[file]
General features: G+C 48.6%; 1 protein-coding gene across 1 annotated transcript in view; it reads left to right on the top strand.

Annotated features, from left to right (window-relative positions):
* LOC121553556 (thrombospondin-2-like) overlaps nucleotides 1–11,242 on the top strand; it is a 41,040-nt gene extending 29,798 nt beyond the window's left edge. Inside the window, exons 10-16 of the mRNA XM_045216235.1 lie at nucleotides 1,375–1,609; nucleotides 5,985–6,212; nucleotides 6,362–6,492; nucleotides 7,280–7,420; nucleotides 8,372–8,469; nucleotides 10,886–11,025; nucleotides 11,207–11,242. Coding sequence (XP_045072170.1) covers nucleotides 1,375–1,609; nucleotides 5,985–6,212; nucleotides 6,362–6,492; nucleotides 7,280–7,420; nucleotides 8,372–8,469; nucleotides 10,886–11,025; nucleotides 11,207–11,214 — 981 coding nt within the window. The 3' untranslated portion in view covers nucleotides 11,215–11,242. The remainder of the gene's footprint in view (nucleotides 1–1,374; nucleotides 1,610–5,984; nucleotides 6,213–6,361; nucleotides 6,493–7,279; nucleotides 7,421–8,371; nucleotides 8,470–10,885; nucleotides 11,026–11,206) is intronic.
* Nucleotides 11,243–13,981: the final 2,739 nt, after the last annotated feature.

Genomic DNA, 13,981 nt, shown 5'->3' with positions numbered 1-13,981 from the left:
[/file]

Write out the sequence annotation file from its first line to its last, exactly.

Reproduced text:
General features: G+C 48.6%; 1 protein-coding gene across 1 annotated transcript in view; it reads left to right on the top strand.

Annotated features, from left to right (window-relative positions):
* LOC121553556 (thrombospondin-2-like) overlaps nucleotides 1–11,242 on the top strand; it is a 41,040-nt gene extending 29,798 nt beyond the window's left edge. Inside the window, exons 10-16 of the mRNA XM_045216235.1 lie at nucleotides 1,375–1,609; nucleotides 5,985–6,212; nucleotides 6,362–6,492; nucleotides 7,280–7,420; nucleotides 8,372–8,469; nucleotides 10,886–11,025; nucleotides 11,207–11,242. Coding sequence (XP_045072170.1) covers nucleotides 1,375–1,609; nucleotides 5,985–6,212; nucleotides 6,362–6,492; nucleotides 7,280–7,420; nucleotides 8,372–8,469; nucleotides 10,886–11,025; nucleotides 11,207–11,214 — 981 coding nt within the window. The 3' untranslated portion in view covers nucleotides 11,215–11,242. The remainder of the gene's footprint in view (nucleotides 1–1,374; nucleotides 1,610–5,984; nucleotides 6,213–6,361; nucleotides 6,493–7,279; nucleotides 7,421–8,371; nucleotides 8,470–10,885; nucleotides 11,026–11,206) is intronic.
* Nucleotides 11,243–13,981: the final 2,739 nt, after the last annotated feature.

Genomic DNA, 13,981 nt, shown 5'->3' with positions numbered 1-13,981 from the left: